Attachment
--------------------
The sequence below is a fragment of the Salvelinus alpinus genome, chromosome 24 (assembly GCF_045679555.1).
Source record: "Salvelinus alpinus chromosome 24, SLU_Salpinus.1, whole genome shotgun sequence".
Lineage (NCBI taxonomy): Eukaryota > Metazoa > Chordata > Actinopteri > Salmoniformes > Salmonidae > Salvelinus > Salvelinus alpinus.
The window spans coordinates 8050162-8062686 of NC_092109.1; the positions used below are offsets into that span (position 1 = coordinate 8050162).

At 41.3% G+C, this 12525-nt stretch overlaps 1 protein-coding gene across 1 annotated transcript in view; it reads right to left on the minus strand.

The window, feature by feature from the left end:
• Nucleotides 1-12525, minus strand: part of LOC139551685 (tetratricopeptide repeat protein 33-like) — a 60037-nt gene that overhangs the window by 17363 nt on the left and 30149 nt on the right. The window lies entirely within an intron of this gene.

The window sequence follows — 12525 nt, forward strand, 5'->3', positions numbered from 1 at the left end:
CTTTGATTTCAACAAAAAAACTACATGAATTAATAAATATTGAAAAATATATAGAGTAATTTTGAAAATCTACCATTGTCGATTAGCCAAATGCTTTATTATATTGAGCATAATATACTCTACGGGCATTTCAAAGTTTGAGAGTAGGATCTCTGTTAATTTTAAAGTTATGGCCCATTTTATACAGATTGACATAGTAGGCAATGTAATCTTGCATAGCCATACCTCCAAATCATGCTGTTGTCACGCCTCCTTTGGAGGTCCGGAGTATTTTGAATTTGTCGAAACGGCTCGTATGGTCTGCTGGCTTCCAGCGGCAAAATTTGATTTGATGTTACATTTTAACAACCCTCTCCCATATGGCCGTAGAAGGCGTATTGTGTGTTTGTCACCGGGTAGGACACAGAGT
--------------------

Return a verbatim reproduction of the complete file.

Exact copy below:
The sequence below is a fragment of the Salvelinus alpinus genome, chromosome 24 (assembly GCF_045679555.1).
Source record: "Salvelinus alpinus chromosome 24, SLU_Salpinus.1, whole genome shotgun sequence".
Lineage (NCBI taxonomy): Eukaryota > Metazoa > Chordata > Actinopteri > Salmoniformes > Salmonidae > Salvelinus > Salvelinus alpinus.
The window spans coordinates 8050162-8062686 of NC_092109.1; the positions used below are offsets into that span (position 1 = coordinate 8050162).

At 41.3% G+C, this 12525-nt stretch overlaps 1 protein-coding gene across 1 annotated transcript in view; it reads right to left on the minus strand.

The window, feature by feature from the left end:
• Nucleotides 1-12525, minus strand: part of LOC139551685 (tetratricopeptide repeat protein 33-like) — a 60037-nt gene that overhangs the window by 17363 nt on the left and 30149 nt on the right. The window lies entirely within an intron of this gene.

The window sequence follows — 12525 nt, forward strand, 5'->3', positions numbered from 1 at the left end:
CTTTGATTTCAACAAAAAAACTACATGAATTAATAAATATTGAAAAATATATAGAGTAATTTTGAAAATCTACCATTGTCGATTAGCCAAATGCTTTATTATATTGAGCATAATATACTCTACGGGCATTTCAAAGTTTGAGAGTAGGATCTCTGTTAATTTTAAAGTTATGGCCCATTTTATACAGATTGACATAGTAGGCAATGTAATCTTGCATAGCCATACCTCCAAATCATGCTGTTGTCACGCCTCCTTTGGAGGTCCGGAGTATTTTGAATTTGTCGAAACGGCTCGTATGGTCTGCTGGCTTCCAGCGGCAAAATTTGATTTGATGTTACATTTTAACAACCCTCTCCCATATGGCCGTAGAAGGCGTATTGTGTGTTTGTCACCGGGTAGGACACAGAGT